May 27, 2010

Death is a low chemical trick played on everybody except sequoia trees*


I’ve been on a train all day, going to visit an ailing friend—a probably dying friend—a friend who, just by the way, the world can’t do without, let alone my private feelings on the matter.  I am not in a good mood.  Blood, spit and damnation, but this system sucks.  I want to speak to the management.**   The subordinate mortal bureaucracy is clearly run by idiots.

            I’m also frelling shattered.***  I give the ME credit:  it pretty well held off all day† and even more or less let me drive home†† but the moment I fell through the door ††† . . . farewell voc . . . vocab . . . vocabula . . . words.  Farewell walking.  Farewell sitting upright in a chair. . . .

            So what do you do under emotional duress?  I haven’t got time for the pages and pages and pages in the private journal option (or, probably, the intestinal fortitude).  But there’s still poetry.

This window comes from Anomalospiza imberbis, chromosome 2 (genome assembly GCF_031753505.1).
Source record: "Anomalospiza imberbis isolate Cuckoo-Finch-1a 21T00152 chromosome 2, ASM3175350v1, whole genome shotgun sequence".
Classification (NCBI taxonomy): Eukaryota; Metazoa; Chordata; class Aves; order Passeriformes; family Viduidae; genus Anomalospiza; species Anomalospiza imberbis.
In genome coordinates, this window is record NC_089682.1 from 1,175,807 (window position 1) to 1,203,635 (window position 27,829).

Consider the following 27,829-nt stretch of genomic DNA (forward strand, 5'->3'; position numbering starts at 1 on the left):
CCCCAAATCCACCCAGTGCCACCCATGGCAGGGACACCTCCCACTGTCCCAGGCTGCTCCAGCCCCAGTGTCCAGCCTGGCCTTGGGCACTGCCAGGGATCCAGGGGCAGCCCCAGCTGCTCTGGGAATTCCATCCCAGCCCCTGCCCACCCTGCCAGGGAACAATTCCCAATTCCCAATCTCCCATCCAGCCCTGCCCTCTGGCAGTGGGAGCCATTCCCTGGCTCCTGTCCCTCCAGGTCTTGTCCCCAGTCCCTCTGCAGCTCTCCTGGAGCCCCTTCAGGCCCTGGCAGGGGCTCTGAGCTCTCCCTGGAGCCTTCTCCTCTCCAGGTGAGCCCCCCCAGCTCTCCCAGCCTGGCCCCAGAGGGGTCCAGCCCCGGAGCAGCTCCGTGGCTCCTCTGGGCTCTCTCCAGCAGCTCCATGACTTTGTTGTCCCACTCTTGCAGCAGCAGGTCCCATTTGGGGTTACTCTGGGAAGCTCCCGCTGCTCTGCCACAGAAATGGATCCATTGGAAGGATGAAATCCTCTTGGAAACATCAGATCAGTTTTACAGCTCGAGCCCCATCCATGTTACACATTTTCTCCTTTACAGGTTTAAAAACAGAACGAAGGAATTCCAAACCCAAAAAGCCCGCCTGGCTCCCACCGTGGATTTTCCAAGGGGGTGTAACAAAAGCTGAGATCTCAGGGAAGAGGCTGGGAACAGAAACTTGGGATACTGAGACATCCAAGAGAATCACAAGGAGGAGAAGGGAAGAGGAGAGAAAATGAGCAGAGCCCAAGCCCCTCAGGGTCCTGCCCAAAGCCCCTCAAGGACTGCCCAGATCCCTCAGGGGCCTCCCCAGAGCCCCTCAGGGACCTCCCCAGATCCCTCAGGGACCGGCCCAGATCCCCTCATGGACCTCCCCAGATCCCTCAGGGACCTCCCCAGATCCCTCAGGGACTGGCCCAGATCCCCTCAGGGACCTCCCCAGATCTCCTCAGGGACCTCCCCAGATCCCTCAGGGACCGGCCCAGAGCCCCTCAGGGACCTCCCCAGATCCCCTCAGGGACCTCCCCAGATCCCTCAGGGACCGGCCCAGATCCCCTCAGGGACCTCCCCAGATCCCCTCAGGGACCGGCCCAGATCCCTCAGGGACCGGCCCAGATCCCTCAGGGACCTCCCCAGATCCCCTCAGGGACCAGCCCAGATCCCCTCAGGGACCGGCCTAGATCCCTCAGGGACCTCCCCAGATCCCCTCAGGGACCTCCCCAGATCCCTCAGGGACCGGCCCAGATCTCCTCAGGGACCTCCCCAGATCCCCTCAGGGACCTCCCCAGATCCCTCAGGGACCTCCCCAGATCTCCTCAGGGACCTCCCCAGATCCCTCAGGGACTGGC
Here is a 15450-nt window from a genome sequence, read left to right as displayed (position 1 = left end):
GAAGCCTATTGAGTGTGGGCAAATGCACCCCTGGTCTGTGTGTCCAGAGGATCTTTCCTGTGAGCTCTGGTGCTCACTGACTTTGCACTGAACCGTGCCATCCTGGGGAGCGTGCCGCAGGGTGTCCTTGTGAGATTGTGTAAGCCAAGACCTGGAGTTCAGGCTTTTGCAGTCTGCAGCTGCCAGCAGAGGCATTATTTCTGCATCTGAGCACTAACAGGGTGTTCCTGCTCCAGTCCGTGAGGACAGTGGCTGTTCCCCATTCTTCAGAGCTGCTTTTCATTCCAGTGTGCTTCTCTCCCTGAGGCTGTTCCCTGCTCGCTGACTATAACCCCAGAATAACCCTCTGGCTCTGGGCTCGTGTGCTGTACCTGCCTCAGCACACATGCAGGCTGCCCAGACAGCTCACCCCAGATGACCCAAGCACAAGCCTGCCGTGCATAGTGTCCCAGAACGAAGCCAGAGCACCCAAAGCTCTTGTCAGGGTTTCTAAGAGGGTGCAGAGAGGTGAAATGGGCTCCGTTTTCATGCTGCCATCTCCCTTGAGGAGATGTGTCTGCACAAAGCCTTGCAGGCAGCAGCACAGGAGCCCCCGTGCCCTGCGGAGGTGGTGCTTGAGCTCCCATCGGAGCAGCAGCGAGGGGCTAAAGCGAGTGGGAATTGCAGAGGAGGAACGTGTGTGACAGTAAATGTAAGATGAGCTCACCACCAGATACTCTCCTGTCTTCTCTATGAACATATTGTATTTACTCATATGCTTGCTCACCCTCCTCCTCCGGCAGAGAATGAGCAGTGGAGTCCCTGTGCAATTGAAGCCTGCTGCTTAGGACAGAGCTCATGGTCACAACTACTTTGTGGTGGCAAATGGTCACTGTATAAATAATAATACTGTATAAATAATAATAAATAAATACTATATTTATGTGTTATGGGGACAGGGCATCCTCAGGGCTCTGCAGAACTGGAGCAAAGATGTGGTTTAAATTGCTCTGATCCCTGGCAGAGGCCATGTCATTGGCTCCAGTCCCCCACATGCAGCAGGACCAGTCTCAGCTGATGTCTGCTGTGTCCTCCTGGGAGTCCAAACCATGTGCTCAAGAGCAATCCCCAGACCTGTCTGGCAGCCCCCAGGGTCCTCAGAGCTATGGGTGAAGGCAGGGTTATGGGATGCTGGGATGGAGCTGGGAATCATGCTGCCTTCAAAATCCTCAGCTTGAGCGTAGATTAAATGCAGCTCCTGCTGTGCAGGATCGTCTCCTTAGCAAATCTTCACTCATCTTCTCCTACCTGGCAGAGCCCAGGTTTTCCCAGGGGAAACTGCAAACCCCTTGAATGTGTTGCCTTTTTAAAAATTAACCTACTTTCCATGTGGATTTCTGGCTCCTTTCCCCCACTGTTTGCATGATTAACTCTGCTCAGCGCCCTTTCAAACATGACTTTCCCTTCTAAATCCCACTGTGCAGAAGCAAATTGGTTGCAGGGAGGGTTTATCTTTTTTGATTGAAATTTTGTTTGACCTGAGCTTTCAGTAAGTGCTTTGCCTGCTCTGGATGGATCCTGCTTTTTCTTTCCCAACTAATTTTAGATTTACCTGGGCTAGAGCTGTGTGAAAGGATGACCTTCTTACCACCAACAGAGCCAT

This is the one that came immediately.  It’s funny, I was a late convert to Emily Dickinson‡‡;  she was much too niminy-piminy for me.  I never made the mistake of thinking the emotions weren’t there, I merely felt she had put frock coats and antimacassars on them—trammelled the hell out of them.  But there are times when putting your personal scourge in a frock coat is the best plan you’ve got.  There are a lot of terrific poems about death, but most of them are on to untrammell the hell out of you.  Today Emily is just what I want:

 Because I could not stop for Death,
He kindly stopped for me;
The carriage held but just ourselves
And Immortality.

We slowly drove, he knew no haste,
And I had put away
My labor, and my leisure too,
For his civility.

We passed the school, where children strove